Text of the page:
Reports around the web suggest that users faced a weird situation for a brief period while doing a site: search for Digg on Google – it simply did not return any results. Turns out that it was a glitch. Martin Macdonald, on his Inbound Marketing Blog revealed that Matt Cutts, head of Google's Webspam team, tweeted that the omission of Digg happened when they were removing a spammy submitted link on Digg.com. Inadvertently, the action got applied to the whole site, leading to the error. Cutts assured of a fix and seems like the issue is non-existent now – you can try doing a site:search yourself. 

This is how it looked!

This is how it looked!

Cutts tweeted, “We’re sorry about the inconvenience this morning to people trying to search for Digg. In the process of removing a spammy submitted link on Digg.com, we inadvertently applied the webspam action to the whole site. We’re correcting this, and the fix should be deployed shortly. From talking to the relevant engineer, I think digg.com should be fully back in our results within 15 minutes or so. After that, we’ll be looking into what protections or process improvements would make this less likely to happen in the future.”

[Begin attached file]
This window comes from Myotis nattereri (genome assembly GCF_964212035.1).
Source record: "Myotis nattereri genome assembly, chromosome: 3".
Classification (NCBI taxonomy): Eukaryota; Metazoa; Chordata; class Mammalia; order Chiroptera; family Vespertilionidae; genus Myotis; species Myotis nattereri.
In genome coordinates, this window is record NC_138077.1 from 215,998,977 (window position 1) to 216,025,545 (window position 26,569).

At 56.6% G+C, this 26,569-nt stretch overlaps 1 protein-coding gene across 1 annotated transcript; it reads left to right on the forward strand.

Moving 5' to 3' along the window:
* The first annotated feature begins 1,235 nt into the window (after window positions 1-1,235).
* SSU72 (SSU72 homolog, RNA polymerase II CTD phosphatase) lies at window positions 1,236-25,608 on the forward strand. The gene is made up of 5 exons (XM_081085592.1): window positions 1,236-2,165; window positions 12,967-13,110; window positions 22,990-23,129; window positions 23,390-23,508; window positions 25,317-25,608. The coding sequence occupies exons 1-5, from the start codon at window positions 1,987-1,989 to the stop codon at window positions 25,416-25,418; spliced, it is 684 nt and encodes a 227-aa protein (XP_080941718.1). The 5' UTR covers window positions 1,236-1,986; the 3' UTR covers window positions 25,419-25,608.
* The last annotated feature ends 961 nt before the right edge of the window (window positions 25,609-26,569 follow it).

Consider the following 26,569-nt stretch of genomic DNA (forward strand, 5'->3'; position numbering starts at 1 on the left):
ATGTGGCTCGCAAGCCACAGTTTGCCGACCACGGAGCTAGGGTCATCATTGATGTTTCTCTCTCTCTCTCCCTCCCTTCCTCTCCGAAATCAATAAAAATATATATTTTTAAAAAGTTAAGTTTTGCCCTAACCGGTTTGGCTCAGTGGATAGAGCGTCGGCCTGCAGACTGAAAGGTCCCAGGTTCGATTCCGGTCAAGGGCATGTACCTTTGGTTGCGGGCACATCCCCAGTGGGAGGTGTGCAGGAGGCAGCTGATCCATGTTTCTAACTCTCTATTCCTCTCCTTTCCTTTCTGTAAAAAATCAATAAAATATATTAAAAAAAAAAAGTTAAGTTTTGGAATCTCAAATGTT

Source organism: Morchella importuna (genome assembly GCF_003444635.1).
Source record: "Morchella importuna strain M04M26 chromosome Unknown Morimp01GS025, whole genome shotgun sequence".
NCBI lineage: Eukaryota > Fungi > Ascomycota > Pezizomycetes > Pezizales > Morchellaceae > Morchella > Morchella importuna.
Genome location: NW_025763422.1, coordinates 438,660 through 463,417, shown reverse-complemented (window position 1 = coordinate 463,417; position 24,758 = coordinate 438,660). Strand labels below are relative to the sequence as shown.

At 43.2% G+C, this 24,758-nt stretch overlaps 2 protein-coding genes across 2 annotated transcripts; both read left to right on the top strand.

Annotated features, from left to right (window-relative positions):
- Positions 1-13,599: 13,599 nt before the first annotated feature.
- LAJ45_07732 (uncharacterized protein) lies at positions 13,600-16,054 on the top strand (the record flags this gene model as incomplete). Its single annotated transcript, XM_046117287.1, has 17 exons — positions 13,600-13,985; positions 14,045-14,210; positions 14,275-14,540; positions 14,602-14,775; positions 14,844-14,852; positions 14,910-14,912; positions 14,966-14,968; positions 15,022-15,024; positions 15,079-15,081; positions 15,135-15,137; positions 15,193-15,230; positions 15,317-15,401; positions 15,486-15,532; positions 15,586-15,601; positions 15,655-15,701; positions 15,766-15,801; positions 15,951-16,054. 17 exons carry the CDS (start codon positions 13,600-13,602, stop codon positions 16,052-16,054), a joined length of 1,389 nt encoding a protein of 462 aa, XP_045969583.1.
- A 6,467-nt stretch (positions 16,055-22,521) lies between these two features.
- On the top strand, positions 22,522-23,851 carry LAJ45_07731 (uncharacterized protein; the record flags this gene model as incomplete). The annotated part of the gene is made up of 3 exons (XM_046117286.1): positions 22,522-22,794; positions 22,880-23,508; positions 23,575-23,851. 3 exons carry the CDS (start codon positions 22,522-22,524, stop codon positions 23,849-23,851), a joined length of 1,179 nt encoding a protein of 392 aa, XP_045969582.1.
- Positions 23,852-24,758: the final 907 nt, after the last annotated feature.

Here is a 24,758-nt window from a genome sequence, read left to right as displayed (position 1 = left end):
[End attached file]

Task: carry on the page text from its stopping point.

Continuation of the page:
While there is no fixed word on this, many couldn't help but notice the timing of this event – it comes just days after Digg announced that it is working on building a Google Reader-like reader. Macdonald notes, “Something interesting has just come across one of my networks (hat tip to datadial), just a few days after Digg have announced that they are building a replacement for the much loved Google Reader, they have (coincidentally?) disappeared from the primary google index.”

“We’ve heard people say that RSS is a thing of the past, and perhaps in its current incarnation it is, but as daily (hourly) users of Google Reader, we’re convinced that it’s a product worth saving. So we’re going to give it our best shot,” said the Digg post announcing the move.

With Google tolling the death knell of this service, Digg announced that it is moving its plans of building a Reader-like reader to the top of its list, with work already begun on the Digg reader. As part of this process, Digg revealed that it wishes to “identify and rebuild the best of Google Reader's features,” and this includes the latter's API. In doing so, they plan to make it progressive enough to “fit the Internet of 2013.”

Digg is seeking opinions and inputs of the users,on what they'd like to see in a reader. “In order to pull this off in such a small window, we’re going to need your help. We need your input on what you want to see in a reader. What problems should it solve for you? What’s useful? What isn’t? What do you wish it could do that it can’t today?” the post adds. 

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